OK, so Boston isn’t in Minnesota. But I found this chart on a fascinating discussion of “social stratification in transit” a while ago on the Itinerant Urbanist blog, and thought I’d share it.
Heres’ the chart showing the per-passenger trip subsidies for the different subsets of Metro Boston transit system:
Note: If you look at the ridership numbers at the bottom of the chart, you see that the main transit system components are the subway (old-school light rail and heavy rail), bus, and commuter rail. For comparison’s sake, the entire Twin Cities transit system has about 85 million rides, less than a third of the size of Boston’s.
Anyway, the discussion on the Itinerant Urbanist blog revolves around the different rates of subsidy for commuter and “high speed” rail lines in suburban Philadelphia. Here’s what the author, Sandy Johnston, has to say about the connection between transit modes and social stratification:
Indeed, what Americans call commuter rail is, arguably, a fundamentally inequitable mode reliant on social exclusion. It’s a high-cost service whose fares are frequently unintegrated with other forms of transit and that runs only frequently enough to be useful to those who have significant flexibility in their schedule, or the privilege to define their own time management. But it has a powerful constituency that keeps it going–and just functional enough to suit their needs.
The fundamental inequity of American transportation policy is the privileging of automobile use and abuse over everything else, but too much of the inegalitarian stratification that defined transit before World War II still persists. Indeed, in some ways it may have gotten worse. And that’s something planners and transit advocates need to address.
Locally, while transit is still a largely marginal activity, this kind of stratification plays out in a few ways. Most obviously there are the “opt-out” buses going to the Southwestern suburbs. These buses are more expensive and segregated both geographically and symbolically from the rest of the system. You also have the “express vs. local” transit infrastructure landscape that, at least until some key stops were finally improved, made it clear in downtown Minneapolis who which kind of rider was a more valued customer.
And though they haven’t been built yet, there are a kind of stratification in the area’s light rail and BRT design and route priorities for the planned Blue, Green, and Gold lines.
PS: Blue, Green and Gold are the colors of the flag of Gabon.
I love we are talking about this, but to be very fair to commuter rail we must recognize that a huge portion of the cost of operating commuter rail is in the transfer from transit coffers of funds to the the privately-owned, for-profit railroads.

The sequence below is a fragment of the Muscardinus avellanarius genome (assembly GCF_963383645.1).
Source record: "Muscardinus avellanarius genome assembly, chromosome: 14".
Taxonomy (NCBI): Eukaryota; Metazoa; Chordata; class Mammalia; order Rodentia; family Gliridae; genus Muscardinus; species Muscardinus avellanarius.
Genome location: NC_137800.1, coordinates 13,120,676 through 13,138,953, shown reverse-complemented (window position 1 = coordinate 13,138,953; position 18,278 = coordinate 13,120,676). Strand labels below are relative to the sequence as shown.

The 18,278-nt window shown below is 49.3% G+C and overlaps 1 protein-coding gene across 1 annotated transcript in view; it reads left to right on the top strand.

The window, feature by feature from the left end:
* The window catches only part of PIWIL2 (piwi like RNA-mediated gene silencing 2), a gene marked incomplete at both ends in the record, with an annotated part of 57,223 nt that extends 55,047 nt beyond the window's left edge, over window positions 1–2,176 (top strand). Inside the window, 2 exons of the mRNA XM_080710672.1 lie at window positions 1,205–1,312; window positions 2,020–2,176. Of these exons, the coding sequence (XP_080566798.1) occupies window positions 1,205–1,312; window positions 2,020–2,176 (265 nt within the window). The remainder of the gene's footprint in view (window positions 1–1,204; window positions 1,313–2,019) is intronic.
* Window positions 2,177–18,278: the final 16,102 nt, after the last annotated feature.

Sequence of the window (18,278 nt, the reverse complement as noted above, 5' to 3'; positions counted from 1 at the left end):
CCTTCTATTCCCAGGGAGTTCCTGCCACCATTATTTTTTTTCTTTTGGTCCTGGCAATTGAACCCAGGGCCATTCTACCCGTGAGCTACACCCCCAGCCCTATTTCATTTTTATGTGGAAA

Were the railroads brought under federal or state ownership we could decide democratically the priority of trains, safety investments, and the creation or expansion of an intercity and suburban rail system. With the greatest sunk costs already made (right-of-way, grading, trackage, and signals) and maintained over the last 150 years, major expansion in commuter rail could be made. Is it pie-in-the-sky thinking? A little bit. But to fairly criticize commuter rail we must see that far too much of the cost in operating is enriching the railroads, not merely servicing suburbanites.
The chart is interesting, but the social commentary is both unfounded and misdirected. Both Boston’s and Philadelphia’s public transit systems inherited networks of deteriorated privately owned commuter railroads that required a great deal of public financing to restore to a state of good repair. They haul huge numbers of people and without them those metro areas would grind to a halt. They are accessible to all residents, not just some sort of suburban elite. In Philly, they serve numerous center city neighborhoods and three of the lines never leave the city limits. The transit authorities have been breaking down the operational and fare barriers from their days of private ownership that historically isolated them from the city buses and trains.
You don’t get to wish them away and simultaneously decry the construction of freeways. These railroads are the alternative to more roads. They have made Boston and Philly much more livable.
Boston’s commuter rail is kind of mismanaged.
First: it was inherited by MBTA from the private railroads in an exceptionally deteriorated condition — as you note — and thanks to underfunding, they still haven’t brought it back to the state it was in in the 1930s. They’re getting close. Philadelphia (SEPTA) has the same problem to a greater degree.
Second: MBTA are running diesel locomotives with poor acceleration. This means all the lines are slower than they should be, which increases costs and reduces ridership. Many people have advised that they electrify the lines but they haven’t. SEPTA has electrified lines, which gives their “commuter rail” a huge advantage, and it does have a lower cost structure than the MBTA does.
Third: There are simply too many employees on the commuter rail. The subway runs trains with one operator; the commuter rail can have four or five ticket-takers per train, and this ratchets the operations cost way up. This is a problem with all “commuter rail” in the US. There are ways to improve this but they have not been seriously tried, thanks to a very old-fashioned stance by the “railroad” unions.
Interesting, the relatively low subsidies for heavy rail. I suppose you might classify our Blue Line as “new school LRT” while our Green Line resembles the very old Boston Lines built long ago, before Boston wisely went to heavy rail.
What’s most interesting to me is the low operations cost per rider for the ferries. Boston has the only ferry system in the nation with such efficient ferries. Usually ferries are way up there with higher costs than commuter rail (they are in Seattle, they are in New York).